Oracle Makes Late Pitch For PeopleSoft Shareholders
PeopleSoft's Duffield charges Oracle's Ellison with distorting the facts behind Duffield's stock sales.
Oracle is making an 11th-hour appeal to PeopleSoft shareholders as its "final" offer nears expiration. PeopleSoft Chairman Dave Duffield, in turn, released a personal letter he sent to Larry Ellison rebutting Oracle's "distortions" concerning his PeopleSoft stock sales.
Thursday, the day before Oracle's $24-per-share offer for PeopleSoft is due to expire, Oracle chairman Jeffrey Henley charged that PeopleSoft's board of directors is misleading shareholders and unable to counter with value that matches Oracle's $8.8 billion offer. The PeopleSoft board has charged that Oracle's offer "undervalues" the company.
"Our offer represents a 60% premium to PeopleSoft's share price at the time of our original offer, and it is above the 52-week closing price," Henley stated in the letter. "They have responded to our offer in characteristic fashion: by attempting to change the subject and issuing what analysts have described as unobtainable financial projections." Henley cited Drew Brousseau of S.G. Cowen & Co. as an example of an analyst who considers the Oracle offer a good one. Brousseau has concluded that, "ultimately, a deal will be completed."
But that was by no means clear Thursday. Oracle didn't say how close it was to controlling the 50% shares that it needs to take control of PeopleSoft's board. Its last comment on shares tendered indicated that as of Nov. 1 it held 20.2 million of a total 370 million shares, or about 5.5%.
Henley's letter didn't offer a new total on the number of shares tendered but said it was seeking "a majority of PeopleSoft's outstanding shares--approximately 188 million shares." But earlier this week, Oracle did say that Capital Guardian Trust, an institutional investor, plans to tender its 37 million shares or 10.2% of PeopleSoft's outstanding stock.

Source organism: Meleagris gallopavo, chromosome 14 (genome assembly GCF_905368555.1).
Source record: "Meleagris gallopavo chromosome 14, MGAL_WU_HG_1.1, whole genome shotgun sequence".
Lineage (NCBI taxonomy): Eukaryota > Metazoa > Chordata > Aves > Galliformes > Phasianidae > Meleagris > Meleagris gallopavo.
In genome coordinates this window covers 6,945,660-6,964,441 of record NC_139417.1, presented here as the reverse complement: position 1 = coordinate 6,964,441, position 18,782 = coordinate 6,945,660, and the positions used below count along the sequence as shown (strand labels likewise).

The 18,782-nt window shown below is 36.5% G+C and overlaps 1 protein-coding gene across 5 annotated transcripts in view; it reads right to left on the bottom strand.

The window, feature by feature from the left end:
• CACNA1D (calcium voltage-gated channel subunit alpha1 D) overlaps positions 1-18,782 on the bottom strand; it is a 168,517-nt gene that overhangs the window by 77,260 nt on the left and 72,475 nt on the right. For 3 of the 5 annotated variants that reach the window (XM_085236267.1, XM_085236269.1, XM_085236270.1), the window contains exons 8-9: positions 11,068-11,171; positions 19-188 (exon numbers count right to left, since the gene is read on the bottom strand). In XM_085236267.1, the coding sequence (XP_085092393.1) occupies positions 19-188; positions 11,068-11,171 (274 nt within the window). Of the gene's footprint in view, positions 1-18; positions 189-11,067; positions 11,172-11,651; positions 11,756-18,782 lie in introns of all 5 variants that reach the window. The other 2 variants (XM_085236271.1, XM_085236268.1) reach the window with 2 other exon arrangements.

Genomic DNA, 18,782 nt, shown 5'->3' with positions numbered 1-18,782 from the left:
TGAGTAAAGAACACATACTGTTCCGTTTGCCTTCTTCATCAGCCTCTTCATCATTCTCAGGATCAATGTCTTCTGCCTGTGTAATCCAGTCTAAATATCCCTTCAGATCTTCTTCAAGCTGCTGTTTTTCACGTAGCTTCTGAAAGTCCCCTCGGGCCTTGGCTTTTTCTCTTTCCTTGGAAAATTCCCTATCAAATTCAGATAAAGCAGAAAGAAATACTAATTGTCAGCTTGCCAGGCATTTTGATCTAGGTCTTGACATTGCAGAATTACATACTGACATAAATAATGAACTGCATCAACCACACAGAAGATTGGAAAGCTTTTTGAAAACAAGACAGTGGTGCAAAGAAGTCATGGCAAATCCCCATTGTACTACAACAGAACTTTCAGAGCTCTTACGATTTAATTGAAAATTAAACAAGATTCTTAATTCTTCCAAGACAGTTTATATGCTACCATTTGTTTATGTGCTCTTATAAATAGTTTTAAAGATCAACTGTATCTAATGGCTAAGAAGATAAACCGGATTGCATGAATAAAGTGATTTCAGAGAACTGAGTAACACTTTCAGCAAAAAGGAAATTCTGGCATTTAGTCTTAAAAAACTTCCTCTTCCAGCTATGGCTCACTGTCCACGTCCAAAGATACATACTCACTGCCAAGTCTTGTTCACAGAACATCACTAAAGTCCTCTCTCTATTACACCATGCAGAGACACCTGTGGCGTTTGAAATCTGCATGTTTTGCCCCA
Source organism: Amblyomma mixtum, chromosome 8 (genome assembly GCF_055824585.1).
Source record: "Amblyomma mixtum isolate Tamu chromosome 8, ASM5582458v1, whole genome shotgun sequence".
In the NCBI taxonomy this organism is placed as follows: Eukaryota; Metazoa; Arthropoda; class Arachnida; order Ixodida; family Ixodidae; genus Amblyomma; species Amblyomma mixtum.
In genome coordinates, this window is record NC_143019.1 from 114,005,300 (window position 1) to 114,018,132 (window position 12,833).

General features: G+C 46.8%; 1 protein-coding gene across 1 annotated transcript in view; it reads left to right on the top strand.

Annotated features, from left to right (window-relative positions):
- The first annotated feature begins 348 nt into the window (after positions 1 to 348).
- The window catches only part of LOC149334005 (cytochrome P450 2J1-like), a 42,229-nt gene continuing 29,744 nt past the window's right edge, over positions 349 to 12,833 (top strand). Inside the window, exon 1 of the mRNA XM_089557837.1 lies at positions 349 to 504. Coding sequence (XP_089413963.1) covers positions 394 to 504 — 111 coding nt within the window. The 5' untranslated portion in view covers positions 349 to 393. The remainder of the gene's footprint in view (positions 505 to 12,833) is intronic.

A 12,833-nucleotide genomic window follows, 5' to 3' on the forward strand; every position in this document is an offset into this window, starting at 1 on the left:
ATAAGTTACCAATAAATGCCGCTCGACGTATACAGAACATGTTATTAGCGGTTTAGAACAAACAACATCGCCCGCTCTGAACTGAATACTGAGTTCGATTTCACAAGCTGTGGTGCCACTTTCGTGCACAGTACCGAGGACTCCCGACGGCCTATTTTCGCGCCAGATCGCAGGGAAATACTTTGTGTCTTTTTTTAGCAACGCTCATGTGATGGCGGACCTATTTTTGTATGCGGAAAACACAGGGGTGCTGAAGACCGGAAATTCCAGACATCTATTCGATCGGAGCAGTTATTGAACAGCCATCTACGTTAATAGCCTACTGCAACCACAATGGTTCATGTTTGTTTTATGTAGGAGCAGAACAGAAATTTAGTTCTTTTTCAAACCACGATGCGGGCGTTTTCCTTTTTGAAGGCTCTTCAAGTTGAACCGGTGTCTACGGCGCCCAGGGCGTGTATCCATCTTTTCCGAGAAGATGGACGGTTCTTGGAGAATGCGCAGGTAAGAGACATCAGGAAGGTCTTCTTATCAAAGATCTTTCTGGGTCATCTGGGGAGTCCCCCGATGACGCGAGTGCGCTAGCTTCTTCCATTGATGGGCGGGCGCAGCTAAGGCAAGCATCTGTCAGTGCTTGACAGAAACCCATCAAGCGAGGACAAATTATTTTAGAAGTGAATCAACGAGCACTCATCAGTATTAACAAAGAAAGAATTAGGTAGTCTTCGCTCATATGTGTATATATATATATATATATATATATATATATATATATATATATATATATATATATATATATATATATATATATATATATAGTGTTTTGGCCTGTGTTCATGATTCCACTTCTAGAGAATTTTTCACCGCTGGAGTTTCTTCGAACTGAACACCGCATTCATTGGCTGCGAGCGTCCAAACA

"The PeopleSoft board has for 17 months acted to deny stockholders the opportunity to consider our offer," Henley added.
Duffield's letter, also released Thursday, didn't directly respond to Oracle's last-minute appeal for shares. Rather, it was written, Duffield said, to rebut charges that he says Oracle's officers are circulating about his sales of PeopleSoft stock in late 2003. According to the letter, addressed to Oracle CEO Larry Ellison, Oracle representatives are suggesting "there's a great story" behind the sales and urging business reporters to check into them.
The sales were part of his Rule 10b5-1 plan, Duffield said, which has a prearranged schedule for diversifying Duffield's investment portfolio. Once set, Duffield said, he has no control over the sale of the shares, and he adds that Ellison should be acquainted with Rule 10b5-1 plans because he is selling "millions" of Oracle shares through one as well.
Two sales have occurred outside his 10b5-1 plan, he added. They were staged by the Finance Committee of a pet-rescue foundation that Duffield founded called Maddie's Fund. Duffield told Ellison that he doesn't sit on the Finance Committee and isn't consulted on its decisions to sell his shares of PeopleSoft stock.
Duffield provided Ellison with a link to Maddie's Fund in case he wanted to make a contribution.
"If Oracle continues to spread distortions, I will have to consider all appropriate actions, including bringing claim for defamation. I trust you'll make sure the word gets out to [Oracle co-president Safra] Catz and others in your company," Duffield wrote.
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